Council approves restructure for new Business Equity Advisory Board

Published on August 19, 2021

In an effort to ensure broad participation in city contracting opportunities, the City Council voted this week to rename and restructure the Minority and Women Business Enterprise Advisory Committee.

The new name of the body is the Business Equity Advisory Board.

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The reorganized board will include voting representatives from these entities:

  • Fort Worth Hispanic Chamber of Commerce.
  • Fort Worth Chamber of Commerce.
  • Fort Worth Metropolitan Black Chamber of Commerce.
  • U.S. Pan Asian American Chamber of Commerce.
  • National Association of Minority Contractors.
  • Regional Black Contractors Association.
  • Regional Hispanic Contractors Association.
  • TEXO Association of General Contractors.
  • Texas County Contractors’ Association.
  • Native American Business Association.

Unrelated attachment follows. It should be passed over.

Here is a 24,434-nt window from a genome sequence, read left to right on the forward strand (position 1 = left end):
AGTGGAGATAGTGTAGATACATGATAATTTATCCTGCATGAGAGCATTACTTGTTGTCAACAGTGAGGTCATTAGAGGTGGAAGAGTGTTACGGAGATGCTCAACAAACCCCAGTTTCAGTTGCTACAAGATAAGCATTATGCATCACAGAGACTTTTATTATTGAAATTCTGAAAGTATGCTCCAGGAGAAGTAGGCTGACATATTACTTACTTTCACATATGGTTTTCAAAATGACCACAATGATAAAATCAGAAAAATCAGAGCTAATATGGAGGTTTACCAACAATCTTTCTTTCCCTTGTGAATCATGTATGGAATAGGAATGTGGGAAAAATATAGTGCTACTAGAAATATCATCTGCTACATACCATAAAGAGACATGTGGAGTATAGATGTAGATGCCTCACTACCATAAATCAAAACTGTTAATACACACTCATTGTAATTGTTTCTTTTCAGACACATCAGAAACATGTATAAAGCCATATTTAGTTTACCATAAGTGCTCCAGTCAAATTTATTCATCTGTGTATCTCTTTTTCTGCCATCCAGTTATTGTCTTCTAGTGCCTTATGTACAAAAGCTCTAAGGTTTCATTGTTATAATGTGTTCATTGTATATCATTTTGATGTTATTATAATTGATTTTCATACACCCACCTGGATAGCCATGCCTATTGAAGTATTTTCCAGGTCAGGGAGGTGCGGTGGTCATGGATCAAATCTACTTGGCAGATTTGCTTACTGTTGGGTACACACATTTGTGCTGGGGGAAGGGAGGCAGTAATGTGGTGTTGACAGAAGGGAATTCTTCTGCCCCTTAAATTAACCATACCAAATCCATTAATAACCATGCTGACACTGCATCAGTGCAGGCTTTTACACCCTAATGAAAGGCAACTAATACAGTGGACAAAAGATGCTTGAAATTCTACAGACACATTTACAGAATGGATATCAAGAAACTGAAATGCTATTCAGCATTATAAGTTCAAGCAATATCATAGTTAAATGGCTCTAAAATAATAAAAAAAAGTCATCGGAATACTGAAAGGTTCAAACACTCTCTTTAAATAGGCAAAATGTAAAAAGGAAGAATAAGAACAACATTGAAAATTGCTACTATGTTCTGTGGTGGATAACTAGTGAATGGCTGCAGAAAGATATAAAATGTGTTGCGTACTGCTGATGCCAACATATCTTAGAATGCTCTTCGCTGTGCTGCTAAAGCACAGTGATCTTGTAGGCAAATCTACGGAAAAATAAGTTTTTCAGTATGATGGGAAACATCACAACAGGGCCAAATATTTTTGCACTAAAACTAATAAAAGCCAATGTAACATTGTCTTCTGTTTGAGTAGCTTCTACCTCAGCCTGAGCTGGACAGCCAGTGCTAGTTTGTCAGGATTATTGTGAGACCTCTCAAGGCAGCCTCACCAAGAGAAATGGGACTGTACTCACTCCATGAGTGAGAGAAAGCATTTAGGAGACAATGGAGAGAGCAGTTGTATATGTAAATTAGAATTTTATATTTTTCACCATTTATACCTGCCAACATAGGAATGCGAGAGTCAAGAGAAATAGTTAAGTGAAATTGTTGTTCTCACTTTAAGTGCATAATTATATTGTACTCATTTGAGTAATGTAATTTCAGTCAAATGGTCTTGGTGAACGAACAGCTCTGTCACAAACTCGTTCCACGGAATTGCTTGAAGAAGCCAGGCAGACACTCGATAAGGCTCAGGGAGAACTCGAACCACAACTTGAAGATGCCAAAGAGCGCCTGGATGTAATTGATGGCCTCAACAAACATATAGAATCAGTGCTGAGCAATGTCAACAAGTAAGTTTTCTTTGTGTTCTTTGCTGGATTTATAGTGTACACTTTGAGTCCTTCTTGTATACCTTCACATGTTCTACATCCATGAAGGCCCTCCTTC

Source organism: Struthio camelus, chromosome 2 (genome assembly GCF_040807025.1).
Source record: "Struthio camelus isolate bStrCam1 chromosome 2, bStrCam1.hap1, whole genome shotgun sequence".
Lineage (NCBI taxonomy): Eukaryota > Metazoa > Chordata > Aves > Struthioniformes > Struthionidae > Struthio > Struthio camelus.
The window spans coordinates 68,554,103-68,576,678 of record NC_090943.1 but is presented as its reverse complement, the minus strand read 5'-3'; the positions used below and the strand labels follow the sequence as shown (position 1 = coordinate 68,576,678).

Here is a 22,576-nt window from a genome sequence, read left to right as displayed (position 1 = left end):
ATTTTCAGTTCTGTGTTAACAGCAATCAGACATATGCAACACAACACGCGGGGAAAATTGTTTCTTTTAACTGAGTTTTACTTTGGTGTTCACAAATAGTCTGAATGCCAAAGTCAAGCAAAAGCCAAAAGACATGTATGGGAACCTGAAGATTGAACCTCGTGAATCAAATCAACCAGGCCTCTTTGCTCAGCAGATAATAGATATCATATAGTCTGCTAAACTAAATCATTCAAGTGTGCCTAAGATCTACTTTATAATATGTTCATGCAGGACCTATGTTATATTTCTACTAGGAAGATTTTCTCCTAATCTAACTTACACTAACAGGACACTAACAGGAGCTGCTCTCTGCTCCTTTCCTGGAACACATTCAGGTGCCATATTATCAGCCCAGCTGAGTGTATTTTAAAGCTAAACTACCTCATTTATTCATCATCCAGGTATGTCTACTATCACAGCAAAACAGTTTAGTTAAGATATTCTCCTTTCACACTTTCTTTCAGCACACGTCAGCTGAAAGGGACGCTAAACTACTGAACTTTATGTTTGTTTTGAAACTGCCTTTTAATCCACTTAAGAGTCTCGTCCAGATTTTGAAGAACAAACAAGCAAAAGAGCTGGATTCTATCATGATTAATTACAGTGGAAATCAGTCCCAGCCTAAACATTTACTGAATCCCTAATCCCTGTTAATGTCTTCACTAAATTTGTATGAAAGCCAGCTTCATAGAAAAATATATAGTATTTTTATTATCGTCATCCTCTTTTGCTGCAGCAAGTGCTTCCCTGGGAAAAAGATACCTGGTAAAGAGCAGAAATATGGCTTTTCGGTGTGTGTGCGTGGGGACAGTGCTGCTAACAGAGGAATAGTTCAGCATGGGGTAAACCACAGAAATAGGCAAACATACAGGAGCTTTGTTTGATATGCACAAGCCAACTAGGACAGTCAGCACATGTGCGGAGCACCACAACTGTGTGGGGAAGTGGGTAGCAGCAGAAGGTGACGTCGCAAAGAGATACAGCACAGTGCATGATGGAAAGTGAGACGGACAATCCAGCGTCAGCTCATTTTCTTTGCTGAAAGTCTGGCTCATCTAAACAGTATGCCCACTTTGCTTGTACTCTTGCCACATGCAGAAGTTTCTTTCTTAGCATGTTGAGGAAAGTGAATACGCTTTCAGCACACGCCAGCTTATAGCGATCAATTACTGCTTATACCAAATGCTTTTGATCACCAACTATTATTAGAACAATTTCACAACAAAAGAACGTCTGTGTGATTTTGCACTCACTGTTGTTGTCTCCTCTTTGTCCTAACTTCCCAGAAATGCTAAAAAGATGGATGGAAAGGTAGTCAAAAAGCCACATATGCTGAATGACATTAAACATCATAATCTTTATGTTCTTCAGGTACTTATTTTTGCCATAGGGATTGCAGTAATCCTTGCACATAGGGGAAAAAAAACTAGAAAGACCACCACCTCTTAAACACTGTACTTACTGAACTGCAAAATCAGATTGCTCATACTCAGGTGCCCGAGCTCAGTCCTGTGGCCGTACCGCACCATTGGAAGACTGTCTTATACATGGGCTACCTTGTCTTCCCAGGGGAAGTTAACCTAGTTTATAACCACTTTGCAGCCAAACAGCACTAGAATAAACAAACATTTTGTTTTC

• Dallas/Fort Worth Minority Supplier Development Council.
  • North Central Texas Regional Certification Agency.
  • Women’s Business Council–Southwest.

New nonvoting members include the League of United Latin American Citizens and the National Association for the Advancement of Colored People. The Black Ecumenical Leadership Association remains a nonvoting member of the Business Equity Advisory Board.

City of Fort Worth department representatives who served on the former M/WBE Advisory Committee will continue to participate in meetings and represent their departments as nonvoting members.

“The name change from Minority and Women Business Enterprise or M/WBE to Business Equity Advisory Board more accurately reflects the demographic reality of Fort Worth, as well as clarifying the expected outcomes of our efforts,” said Christina Brooks, chief equity officer and director of the Diversity & Inclusion Department.

“The changes approved by the council acknowledge our equity commitment to our diverse business community. Equally important, the changes move Fort Worth closer to ensuring that city funds and diverse business community voices are utilized to build an inclusive economy where all residents can thrive,” Brooks said.

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